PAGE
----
Lizzette Robleto-Gonzales shares some thoughts from New York, where she is attending the UN Commission on the Status of Women, as a new Pope is elected and what that could mean for the Church's contribution to improving women's rights.

Women represent half of the population in the world but are still perceived as second class citizens in a lot of places. Many members of the Catholic Church are women and are directly affected by the policies and positioning derived from the Church – the election of a new Pope represents a clear opportunity for the Catholic Church to rethink their position regarding the situation of women and reengage with an important group of Catholics.

Shaping society’s values

Societal attitudes and behaviour towards women, especially in large Catholic communities, are affected and have been influenced by decisions the Catholic Church makes. There are many instances where this has been the case, for example, condemning infanticide, divorce, incest, holding abortion and contraception to be sinful. And, yet, through centuries, women have played a significant role in furthering the Church’s objectives including many martyrs and thinkers born into this faith.

The influence of the Church is important because it plays a role in shaping society’s values, principles and behaviour, which in turn puts them in a position of power and authority. Given that half of its followers are women, the Church has a responsibility to have a proactive response to issues around violence against women and girls, encouraging the education of women and girls and ensuring that their rights are protected.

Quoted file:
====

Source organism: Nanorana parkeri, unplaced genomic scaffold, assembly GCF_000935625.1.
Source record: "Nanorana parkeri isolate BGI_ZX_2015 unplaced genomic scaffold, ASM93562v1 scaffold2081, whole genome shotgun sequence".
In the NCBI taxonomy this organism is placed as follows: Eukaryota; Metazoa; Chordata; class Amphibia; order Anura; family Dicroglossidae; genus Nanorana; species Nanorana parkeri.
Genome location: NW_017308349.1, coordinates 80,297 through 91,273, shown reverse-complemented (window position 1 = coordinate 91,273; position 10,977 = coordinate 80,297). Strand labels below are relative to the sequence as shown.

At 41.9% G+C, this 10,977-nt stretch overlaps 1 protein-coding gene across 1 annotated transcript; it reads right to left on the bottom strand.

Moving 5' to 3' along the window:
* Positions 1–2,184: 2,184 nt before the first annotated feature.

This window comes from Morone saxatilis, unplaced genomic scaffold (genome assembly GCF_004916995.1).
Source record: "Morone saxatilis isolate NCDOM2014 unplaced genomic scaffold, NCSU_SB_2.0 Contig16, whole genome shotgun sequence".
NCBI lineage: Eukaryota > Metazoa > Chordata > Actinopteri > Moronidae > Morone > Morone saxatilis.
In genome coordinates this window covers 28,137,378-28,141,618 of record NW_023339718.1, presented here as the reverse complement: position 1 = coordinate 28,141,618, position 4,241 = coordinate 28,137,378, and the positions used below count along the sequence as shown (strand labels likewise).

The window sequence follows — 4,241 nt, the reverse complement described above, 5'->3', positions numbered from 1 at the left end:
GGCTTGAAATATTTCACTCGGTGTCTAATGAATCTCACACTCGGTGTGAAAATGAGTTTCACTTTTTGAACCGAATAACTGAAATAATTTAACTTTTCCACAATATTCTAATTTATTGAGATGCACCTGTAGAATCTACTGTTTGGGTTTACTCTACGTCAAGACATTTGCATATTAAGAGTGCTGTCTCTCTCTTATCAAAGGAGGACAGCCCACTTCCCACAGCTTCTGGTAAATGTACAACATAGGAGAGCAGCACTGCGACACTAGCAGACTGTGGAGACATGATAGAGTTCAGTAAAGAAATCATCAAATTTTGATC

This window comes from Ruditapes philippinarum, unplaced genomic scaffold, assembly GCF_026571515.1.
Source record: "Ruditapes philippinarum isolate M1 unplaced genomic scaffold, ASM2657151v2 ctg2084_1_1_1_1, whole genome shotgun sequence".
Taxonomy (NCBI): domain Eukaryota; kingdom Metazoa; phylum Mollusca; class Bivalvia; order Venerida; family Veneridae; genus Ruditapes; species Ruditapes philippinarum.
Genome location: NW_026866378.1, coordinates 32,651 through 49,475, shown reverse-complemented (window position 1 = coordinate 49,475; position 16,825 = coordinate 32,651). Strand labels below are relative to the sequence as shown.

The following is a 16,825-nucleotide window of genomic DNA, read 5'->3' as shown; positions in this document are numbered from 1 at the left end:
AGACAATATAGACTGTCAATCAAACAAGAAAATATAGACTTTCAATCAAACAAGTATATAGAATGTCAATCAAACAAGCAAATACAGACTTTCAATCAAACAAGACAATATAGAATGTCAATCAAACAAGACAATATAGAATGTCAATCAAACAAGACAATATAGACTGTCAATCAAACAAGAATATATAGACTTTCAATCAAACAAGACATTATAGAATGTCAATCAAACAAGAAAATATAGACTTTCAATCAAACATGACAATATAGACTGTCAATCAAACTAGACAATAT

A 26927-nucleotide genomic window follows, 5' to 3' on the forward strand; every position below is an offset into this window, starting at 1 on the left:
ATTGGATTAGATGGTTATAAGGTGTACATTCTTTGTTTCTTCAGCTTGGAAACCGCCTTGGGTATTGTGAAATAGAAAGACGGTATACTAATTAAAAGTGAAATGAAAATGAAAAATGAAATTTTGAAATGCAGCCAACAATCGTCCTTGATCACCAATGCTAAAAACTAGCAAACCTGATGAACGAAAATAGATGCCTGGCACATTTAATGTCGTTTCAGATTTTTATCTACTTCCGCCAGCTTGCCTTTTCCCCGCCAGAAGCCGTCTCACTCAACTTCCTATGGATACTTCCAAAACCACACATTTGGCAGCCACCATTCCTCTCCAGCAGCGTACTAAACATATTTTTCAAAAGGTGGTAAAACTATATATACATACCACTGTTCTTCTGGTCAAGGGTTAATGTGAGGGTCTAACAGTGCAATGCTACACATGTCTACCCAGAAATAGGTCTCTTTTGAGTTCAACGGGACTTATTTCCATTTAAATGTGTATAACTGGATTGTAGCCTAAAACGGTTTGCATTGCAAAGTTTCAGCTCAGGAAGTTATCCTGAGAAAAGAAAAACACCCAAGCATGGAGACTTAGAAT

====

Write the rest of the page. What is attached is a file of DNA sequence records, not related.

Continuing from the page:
Championing women’s rights

Women and girls have a fundamental right to live without fear of violence, which is constantly assaulted by rape or abuse – violence against women and girls is not natural. If the Church does not openly acknowledge this, it risks alienating and sidelining an important sector of the population. We cannot live in a society where the door is not open to women and where their essential rights are continuously violated.

Playing a transformative role

The Catholic Church could play a transformative role in changing behaviour and stereotypes, which takes into consideration the new world context. The Church can become a catalyst by openly acknowledging and appreciating the contribution of women to their societies in terms of development and leadership. The Church can also be very influential in pressing for legal and policy reforms that aim at continuing addressing women’s inequality at local, national, regional and international level.

Around the world, there is however resistance at accepting and valuing women as direct contributors to the transformation of their own societies, outside of the household. In post-conflict societies, this becomes more apparent given the weakness of governance structures responding to the needs of the population and the lack of political participation of women in those structures.

Being proactive about poverty

Poverty is a major issue that affects many women and girls – by calling for greater education of women and girls; facilitating income generation and livelihood opportunities for women; eliminating all forms of violence (physical and mental) against women and girls, the Church would fulfil one of the pillars of Christ’s teachings – caring for the fellow human being. The Church must call for equality amongst men and women where both enjoy the benefits.

Photo: Women of Kariyangwe Parish Catholic Commission for Justice and Peace group, Binga, Zimbabwe © Progressio